Grandma’s Yummy Muffins: The Things You Can’t Copyright
When I write short posts like this, I do it without opinion and with complete objectivity. This is the way it is and what anyone thinks about it is insignificant. It’s just good information to know, which is why I post about it.
I also try to keep it easy, which isn’t always easy to do. The laws are complicated and in some cases all over the place…like with photo sharing…but I hope this helps.
This web site talks about the 5 things you can’t copyright. It’s one of the more basic explanations and I believe it to be accurate. I highly suggest reading the entire web page.
Number 4 is the one I found most interesting, especially the recipe part. I not much of a dedicated cook, but never knew that.
Also exempt: names, titles, short phrases, or expressions—such as that catchy slogan you came up with for your business—product descriptions, pseudonyms, titles of works, and business names. The good news is that while they are not protected by copyright, if they pertain to your business (for example, goods and services) they can be protected with a trademark.
Recipes also fall under this category. Specifically the listing of ingredients (even if it’s your own recipe ingredients) is not protected by copyright. This applies to formulas, compounds, and prescriptions as well. There are exceptions however, such as when recipes are compiled in a cookbook for instance or if the recipe is accompanied by “substantial literary expression,” a term that refers to text such as directions, or when there is a combination of recipes, there may be a basis for copyright protection.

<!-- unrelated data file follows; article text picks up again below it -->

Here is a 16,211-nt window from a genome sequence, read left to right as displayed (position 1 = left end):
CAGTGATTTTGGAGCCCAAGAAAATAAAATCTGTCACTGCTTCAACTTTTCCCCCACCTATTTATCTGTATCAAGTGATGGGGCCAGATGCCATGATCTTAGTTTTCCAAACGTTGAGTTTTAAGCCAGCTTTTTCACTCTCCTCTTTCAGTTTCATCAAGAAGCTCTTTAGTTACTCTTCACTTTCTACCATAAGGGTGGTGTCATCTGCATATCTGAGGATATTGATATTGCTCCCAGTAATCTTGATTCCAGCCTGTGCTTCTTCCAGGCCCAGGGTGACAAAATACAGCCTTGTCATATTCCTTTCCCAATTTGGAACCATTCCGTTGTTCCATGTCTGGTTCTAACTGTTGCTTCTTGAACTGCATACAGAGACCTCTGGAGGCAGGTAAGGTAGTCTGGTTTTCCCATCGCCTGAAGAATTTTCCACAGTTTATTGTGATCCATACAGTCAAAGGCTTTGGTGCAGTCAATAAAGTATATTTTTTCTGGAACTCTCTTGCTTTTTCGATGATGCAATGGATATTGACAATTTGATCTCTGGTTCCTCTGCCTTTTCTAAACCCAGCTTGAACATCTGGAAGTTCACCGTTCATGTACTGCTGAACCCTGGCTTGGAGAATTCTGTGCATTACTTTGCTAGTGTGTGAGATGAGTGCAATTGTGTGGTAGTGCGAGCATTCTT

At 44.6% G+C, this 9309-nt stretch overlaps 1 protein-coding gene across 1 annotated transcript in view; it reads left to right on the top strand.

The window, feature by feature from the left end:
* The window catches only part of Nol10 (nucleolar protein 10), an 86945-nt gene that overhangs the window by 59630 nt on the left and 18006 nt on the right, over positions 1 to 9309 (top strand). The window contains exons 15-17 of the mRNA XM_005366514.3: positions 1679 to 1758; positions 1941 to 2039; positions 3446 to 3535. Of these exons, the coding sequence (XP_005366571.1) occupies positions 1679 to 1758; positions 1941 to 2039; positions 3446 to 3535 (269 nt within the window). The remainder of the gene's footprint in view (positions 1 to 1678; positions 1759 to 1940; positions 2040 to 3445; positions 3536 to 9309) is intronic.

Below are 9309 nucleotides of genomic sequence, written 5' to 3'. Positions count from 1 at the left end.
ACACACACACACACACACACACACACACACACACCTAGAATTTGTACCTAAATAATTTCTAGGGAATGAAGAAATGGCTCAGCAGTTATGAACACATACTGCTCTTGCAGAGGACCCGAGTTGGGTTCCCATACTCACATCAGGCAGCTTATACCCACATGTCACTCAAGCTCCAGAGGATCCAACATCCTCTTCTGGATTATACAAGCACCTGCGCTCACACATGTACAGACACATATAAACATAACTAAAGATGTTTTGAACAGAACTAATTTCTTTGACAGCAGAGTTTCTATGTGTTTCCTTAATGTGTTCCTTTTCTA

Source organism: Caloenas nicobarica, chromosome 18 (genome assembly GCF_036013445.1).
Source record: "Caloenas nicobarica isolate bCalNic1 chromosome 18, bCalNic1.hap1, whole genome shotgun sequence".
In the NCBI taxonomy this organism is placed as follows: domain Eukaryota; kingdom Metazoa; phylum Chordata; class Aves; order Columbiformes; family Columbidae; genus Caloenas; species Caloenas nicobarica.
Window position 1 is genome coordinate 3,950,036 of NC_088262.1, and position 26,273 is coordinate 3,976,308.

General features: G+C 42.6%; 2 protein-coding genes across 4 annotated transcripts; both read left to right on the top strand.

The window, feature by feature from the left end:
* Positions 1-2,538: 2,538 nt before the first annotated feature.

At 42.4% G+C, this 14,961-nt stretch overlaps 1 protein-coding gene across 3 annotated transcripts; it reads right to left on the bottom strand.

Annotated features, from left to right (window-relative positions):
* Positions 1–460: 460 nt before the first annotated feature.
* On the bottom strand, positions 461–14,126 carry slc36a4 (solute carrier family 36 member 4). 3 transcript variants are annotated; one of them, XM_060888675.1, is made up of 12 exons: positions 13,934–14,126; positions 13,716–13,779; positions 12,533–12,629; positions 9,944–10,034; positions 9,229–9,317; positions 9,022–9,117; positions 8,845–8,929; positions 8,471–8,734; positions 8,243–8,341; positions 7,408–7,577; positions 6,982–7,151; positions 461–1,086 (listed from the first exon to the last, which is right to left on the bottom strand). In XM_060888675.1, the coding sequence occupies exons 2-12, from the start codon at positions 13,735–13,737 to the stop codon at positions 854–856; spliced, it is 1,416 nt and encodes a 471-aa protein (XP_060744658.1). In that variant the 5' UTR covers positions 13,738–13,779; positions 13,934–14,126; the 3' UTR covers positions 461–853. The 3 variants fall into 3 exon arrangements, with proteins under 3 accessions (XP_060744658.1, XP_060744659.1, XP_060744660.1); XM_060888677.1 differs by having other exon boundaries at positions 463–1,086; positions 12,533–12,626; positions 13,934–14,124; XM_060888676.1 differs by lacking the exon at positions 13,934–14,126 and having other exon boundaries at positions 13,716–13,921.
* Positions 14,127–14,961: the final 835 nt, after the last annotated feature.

As you can see, there are gray areas. However, I have a book out titled “Fangsters,” with Riverdale Ave. Books, and there’s another book on Amazon with the very same title. I believe it was a coincidence. My book was released first, and I didn’t even come up with the title. My publisher did and I agreed to it because I liked it. However, just because someone else has a book with the same title as mine doesn’t mean I’m going get all worked up about it. Good luck to him. But more than that, there’s nothing I could do anyway because titles can’t be copyrighted.
Do Tweets Have Copyright Protection?
Here’s another link about Tweets and copyrights. Again, there’s more gray area and this is only beginning to surface. I know a lot of people on Twitter use quotes to show it’s not original, however, they don’t always give credit because the original source isn’t available. It causes friction, however, at least the quotes show that the intent was not to steal the Tweet. That doesn’t satisfy everyone, and the debate will continue. However, for now this short excerpt seems to explain it well…
With Twitter, for example, while its terms of service clearly state that tweeters own anything they post on the service, the 140-character limit to a Twitter post makes it almost impossible for the work to reach the level of creativity required for copyright protection. In the same vein, titles or short phrases usually cannot be protected since their length contributes to their lack of originality, as defined by copyright law.
I’ve had original Tweets wind up on web sites that collect and list that kind of content. I didn’t get credit for it, and frankly I’ll survive. It’s a Tweet, and in my case, most of the time, it didn’t bring the curtain down and I’m not even sure I want credit for it.